KeyCo operates in Europe and North America and makes trackers for items that can get lost.
Local video agency Bee Video Productions has made a commercial for KeyCo that stars Weston’s Zeal Burger restaurant.
Watch it below.
While the business world is a-tizzy with the minimum wage and the city consults on the budget in this election year, you should cast a glance today at the kids walking home from school. Four in ten of them are desperately poor. They are your neighbours.
40% of Weston children live in poverty; 37% of Mount Dennis children do, a number that has not budged in the last 5 years, according to a report done in November by Social Planning Toronto and other social agencies.
And make no mistake: children in poverty are very poor indeed: their families make between $25,498 (one parent, one child) and $36,426 (two adults, two children). They are more likely to be Indigenous, visible minorities, recent immigrants or refugees, and members of single-parent families, according to the report.
Weston’s poverty rate is much higher than the rate in the city as a whole, which is, in turn, much higher than in the rest of the country. Toronto has the highest child-poverty rate of any city in Canada: roughly 25%—more than double the rate in Calgary or the Halton region.
Even in Toronto, though, child poverty is unequally distributed. North and north-central Toronto are rich because the poor are pushed to the margins, generally in the inner, older suburbs.
Unequal City has one simple recommendation: pay for all the things we’ve already promised:
In recent years the City has developed, and City Council has overwhelmingly approved, a range of strategies to improve access to training and good jobs, as well as key supports and services, by those who face the most barriers to success. However, many of these strategies have not been implemented because they have not been fully funded.
Oldstonehenge, the owners of 1705 Weston Road, have filed their application to develop a 25-storey building on the site just south of the GO and UPX station.
The building described will have a 6-storey base and a 19-storey tower with 240 rental apartments, ranging from studio to three-bedroom units.
Two industrial buildings and one house, at 10 Victoria Avenue, will be demolished.
The building, to my eyes at least, is quite attractive, with two interesting rotations of the generally cubic form, each about one-third of the way up.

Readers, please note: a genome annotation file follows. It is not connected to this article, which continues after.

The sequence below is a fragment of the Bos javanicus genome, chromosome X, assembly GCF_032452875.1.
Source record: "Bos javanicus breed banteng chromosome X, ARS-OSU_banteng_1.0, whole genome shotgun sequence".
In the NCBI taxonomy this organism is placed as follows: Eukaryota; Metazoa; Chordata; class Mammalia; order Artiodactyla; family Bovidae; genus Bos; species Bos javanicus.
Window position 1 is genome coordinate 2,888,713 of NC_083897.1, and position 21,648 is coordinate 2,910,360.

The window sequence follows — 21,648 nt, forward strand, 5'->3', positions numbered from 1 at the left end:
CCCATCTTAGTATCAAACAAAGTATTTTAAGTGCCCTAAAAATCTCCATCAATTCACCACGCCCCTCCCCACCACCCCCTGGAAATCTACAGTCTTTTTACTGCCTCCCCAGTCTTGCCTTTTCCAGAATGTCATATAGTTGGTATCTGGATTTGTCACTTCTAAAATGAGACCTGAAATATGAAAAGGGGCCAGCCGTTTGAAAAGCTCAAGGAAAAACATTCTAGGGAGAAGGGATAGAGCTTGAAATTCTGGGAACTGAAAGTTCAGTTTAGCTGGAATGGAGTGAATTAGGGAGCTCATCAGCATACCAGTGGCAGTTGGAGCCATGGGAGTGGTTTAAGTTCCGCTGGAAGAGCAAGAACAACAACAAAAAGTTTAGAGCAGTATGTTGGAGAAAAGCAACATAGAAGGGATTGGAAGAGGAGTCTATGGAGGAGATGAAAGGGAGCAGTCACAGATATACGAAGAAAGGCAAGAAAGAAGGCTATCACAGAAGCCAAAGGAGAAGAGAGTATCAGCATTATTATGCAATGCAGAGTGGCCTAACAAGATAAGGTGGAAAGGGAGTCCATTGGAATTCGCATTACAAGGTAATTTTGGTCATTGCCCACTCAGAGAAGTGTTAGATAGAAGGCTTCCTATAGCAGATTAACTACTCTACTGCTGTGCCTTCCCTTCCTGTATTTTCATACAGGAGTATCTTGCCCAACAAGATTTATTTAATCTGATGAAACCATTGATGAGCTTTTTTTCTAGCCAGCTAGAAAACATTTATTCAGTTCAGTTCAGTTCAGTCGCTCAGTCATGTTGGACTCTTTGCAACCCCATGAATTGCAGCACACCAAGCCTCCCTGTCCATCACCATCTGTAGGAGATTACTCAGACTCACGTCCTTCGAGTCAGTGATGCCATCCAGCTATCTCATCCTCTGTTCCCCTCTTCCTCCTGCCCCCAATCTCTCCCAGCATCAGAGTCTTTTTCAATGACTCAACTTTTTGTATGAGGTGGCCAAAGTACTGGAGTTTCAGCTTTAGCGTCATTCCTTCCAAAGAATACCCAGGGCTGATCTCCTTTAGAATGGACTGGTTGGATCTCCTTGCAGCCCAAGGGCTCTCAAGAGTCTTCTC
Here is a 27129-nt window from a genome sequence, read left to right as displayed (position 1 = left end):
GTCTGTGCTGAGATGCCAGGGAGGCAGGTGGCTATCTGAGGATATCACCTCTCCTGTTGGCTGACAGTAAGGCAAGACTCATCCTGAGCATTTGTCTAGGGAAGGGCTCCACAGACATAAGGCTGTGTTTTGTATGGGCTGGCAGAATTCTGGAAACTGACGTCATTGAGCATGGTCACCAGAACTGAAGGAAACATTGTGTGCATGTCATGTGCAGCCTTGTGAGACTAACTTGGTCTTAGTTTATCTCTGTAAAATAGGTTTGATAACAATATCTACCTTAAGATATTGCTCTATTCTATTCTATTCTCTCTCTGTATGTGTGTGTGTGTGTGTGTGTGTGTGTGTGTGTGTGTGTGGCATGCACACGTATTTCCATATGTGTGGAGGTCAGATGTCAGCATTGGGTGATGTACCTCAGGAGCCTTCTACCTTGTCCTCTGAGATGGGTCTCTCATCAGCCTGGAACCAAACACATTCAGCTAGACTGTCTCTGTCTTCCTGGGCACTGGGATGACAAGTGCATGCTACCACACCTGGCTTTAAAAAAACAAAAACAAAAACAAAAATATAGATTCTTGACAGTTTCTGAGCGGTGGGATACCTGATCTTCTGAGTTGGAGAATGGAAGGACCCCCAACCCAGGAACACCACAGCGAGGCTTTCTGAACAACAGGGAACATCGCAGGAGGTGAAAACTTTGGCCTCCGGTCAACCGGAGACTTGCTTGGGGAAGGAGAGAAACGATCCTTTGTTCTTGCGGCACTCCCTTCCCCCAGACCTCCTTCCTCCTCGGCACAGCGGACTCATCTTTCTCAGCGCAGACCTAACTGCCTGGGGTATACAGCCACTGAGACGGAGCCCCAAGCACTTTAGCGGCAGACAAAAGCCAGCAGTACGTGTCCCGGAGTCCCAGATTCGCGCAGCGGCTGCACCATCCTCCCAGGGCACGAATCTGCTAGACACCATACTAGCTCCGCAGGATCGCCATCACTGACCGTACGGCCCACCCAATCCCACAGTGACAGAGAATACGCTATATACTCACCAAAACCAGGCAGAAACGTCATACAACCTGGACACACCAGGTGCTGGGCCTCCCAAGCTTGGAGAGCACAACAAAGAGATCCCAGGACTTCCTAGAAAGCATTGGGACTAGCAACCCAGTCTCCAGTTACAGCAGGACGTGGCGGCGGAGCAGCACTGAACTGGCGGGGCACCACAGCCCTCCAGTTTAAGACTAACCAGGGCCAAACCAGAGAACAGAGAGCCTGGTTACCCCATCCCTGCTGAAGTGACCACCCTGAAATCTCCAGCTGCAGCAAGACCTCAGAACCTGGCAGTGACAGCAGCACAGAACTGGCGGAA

As the New Year opens, there are some hopeful signs that 2018 will be better and more cheerful than 2017. Here are a few in no particular order.
From today, the Ontario minimum wage moves from $11.60 to $14.00. While this may be a tough slog for small businesses, for a large number of people in Weston / Mount Dennis and millions in Ontario, a 21% rise in hourly wages will be a great boost to their personal finances. Contrary to the debunked Trickle Down Theory, when poor people get money, they spend it, increasing growth.
This little heralded plan will genuinely improve the lives of millions of Ontario children and young adults by ensuring that most prescriptions and health care supplies are provided at no cost. These two measures from the Ontario Government will provide a much needed boost to our local economy as disposable income rises. Better yet, they were implemented before an election.
The ongoing Net Zero initiative from the impressively well organized and determined Mount Dennis Community Association.
Our spell of Alberta weather has no end in sight and is no doubt providing a bonanza to plumbers and furnace repair companies. Our days are already getting longer so can spring be far away? Besides, there are surprising benefits that come with cold weather.
Here at Weston Web we love elections. Not only do we have a provincial election in June but a civic one in October.
In Ontario, Kathleen Wynne will be looking to hang on to power for the Liberals, battling the Tories’ Patrick Brown and Andrea Horwath for the NDP. Locally we have Laura Albanese who has gained in confidence and competence over the years and will be a formidable opponent. She will be facing Faisal Hassan who worked locally in former NDP MP Mike Sullivan’s office and Mark DeMontis whose compelling story and hockey background may resonate.
In Etobicoke Centre, Liberal Yvan Baker will probably hold his seat despite his seemingly limited thinking skills. In Toronto last year, around 50 people were killed by people driving vehicles, yet in spite of data showing distracted driving to be the major cause of deaths, Mr Baker chose to target pedestrians with his private member’s bill.
In Toronto‘s civic elections in October, Ward 2 will see Mike Ford handily re-elected while in Ward 11, Frances Nunziata will no doubt achieve the same result. The big story will be who will win the mayoral election and thus decide the future of the city. Doug Ford is already pulling rank on nephew Mike – Mike’s Christmas message was hijacked by Uncle Doug. Frances Nunziata will likely be speaker regardless of whether Tory or Ford win since she has a foot in both camps. The big question will be if a credible centre-left candidate can run and pull the rug out from under ‘Rob Ford in sheep’s clothing’, John Tory. The Mayor has already moved his talking points sharply to the left in anticipation and will be vulnerable to Ford as a result.
Another reason for optimism is that thanks to ward distribution, the three additional council seats may not be so friendly to Mayor Tory should he be successful.